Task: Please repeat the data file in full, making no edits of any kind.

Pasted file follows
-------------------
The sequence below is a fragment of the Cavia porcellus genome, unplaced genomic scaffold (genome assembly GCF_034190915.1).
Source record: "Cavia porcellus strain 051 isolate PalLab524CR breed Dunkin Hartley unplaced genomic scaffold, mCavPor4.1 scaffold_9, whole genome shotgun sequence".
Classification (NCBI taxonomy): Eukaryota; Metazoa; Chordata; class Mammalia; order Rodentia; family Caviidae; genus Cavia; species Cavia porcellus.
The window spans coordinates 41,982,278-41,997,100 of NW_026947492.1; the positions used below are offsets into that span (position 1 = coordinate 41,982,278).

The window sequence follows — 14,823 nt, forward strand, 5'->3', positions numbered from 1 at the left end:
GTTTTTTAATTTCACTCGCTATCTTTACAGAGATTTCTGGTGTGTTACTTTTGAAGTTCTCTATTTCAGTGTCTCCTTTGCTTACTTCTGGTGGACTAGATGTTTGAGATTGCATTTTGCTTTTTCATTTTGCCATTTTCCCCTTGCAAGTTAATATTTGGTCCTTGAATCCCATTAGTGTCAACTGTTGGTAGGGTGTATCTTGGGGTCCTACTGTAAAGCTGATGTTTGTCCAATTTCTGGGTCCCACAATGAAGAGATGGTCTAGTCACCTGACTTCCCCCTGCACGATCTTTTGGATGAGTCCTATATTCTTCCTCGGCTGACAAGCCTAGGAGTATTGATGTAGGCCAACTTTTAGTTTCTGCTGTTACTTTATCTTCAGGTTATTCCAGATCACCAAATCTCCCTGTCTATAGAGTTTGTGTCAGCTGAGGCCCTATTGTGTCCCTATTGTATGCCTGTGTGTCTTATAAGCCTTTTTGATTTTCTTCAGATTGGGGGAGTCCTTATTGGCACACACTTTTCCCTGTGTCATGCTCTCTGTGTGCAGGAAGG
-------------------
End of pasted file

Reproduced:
The sequence below is a fragment of the Cavia porcellus genome, unplaced genomic scaffold (genome assembly GCF_034190915.1).
Source record: "Cavia porcellus strain 051 isolate PalLab524CR breed Dunkin Hartley unplaced genomic scaffold, mCavPor4.1 scaffold_9, whole genome shotgun sequence".
Classification (NCBI taxonomy): Eukaryota; Metazoa; Chordata; class Mammalia; order Rodentia; family Caviidae; genus Cavia; species Cavia porcellus.
The window spans coordinates 41,982,278-41,997,100 of NW_026947492.1; the positions used below are offsets into that span (position 1 = coordinate 41,982,278).

The window sequence follows — 14,823 nt, forward strand, 5'->3', positions numbered from 1 at the left end:
GTTTTTTAATTTCACTCGCTATCTTTACAGAGATTTCTGGTGTGTTACTTTTGAAGTTCTCTATTTCAGTGTCTCCTTTGCTTACTTCTGGTGGACTAGATGTTTGAGATTGCATTTTGCTTTTTCATTTTGCCATTTTCCCCTTGCAAGTTAATATTTGGTCCTTGAATCCCATTAGTGTCAACTGTTGGTAGGGTGTATCTTGGGGTCCTACTGTAAAGCTGATGTTTGTCCAATTTCTGGGTCCCACAATGAAGAGATGGTCTAGTCACCTGACTTCCCCCTGCACGATCTTTTGGATGAGTCCTATATTCTTCCTCGGCTGACAAGCCTAGGAGTATTGATGTAGGCCAACTTTTAGTTTCTGCTGTTACTTTATCTTCAGGTTATTCCAGATCACCAAATCTCCCTGTCTATAGAGTTTGTGTCAGCTGAGGCCCTATTGTGTCCCTATTGTATGCCTGTGTGTCTTATAAGCCTTTTTGATTTTCTTCAGATTGGGGGAGTCCTTATTGGCACACACTTTTCCCTGTGTCATGCTCTCTGTGTGCAGGAAGG